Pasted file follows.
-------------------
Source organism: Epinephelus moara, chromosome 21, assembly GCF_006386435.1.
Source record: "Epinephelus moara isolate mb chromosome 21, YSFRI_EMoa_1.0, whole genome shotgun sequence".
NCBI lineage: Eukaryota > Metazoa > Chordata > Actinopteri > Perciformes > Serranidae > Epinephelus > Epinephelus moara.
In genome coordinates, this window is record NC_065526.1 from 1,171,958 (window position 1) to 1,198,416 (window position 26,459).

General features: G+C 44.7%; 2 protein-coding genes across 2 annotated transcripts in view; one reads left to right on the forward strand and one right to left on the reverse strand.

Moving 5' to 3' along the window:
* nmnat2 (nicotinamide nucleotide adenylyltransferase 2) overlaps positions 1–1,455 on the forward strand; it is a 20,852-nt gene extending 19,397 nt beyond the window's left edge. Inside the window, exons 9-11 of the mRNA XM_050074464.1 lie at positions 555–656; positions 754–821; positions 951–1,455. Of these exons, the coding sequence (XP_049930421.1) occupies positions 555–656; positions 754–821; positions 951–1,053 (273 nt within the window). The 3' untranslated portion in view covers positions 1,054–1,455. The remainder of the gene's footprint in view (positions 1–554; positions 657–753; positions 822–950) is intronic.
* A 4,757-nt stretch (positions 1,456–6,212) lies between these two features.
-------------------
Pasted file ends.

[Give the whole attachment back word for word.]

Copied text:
Source organism: Epinephelus moara, chromosome 21, assembly GCF_006386435.1.
Source record: "Epinephelus moara isolate mb chromosome 21, YSFRI_EMoa_1.0, whole genome shotgun sequence".
NCBI lineage: Eukaryota > Metazoa > Chordata > Actinopteri > Perciformes > Serranidae > Epinephelus > Epinephelus moara.
In genome coordinates, this window is record NC_065526.1 from 1,171,958 (window position 1) to 1,198,416 (window position 26,459).

General features: G+C 44.7%; 2 protein-coding genes across 2 annotated transcripts in view; one reads left to right on the forward strand and one right to left on the reverse strand.

Moving 5' to 3' along the window:
* nmnat2 (nicotinamide nucleotide adenylyltransferase 2) overlaps positions 1–1,455 on the forward strand; it is a 20,852-nt gene extending 19,397 nt beyond the window's left edge. Inside the window, exons 9-11 of the mRNA XM_050074464.1 lie at positions 555–656; positions 754–821; positions 951–1,455. Of these exons, the coding sequence (XP_049930421.1) occupies positions 555–656; positions 754–821; positions 951–1,053 (273 nt within the window). The 3' untranslated portion in view covers positions 1,054–1,455. The remainder of the gene's footprint in view (positions 1–554; positions 657–753; positions 822–950) is intronic.
* A 4,757-nt stretch (positions 1,456–6,212) lies between these two features.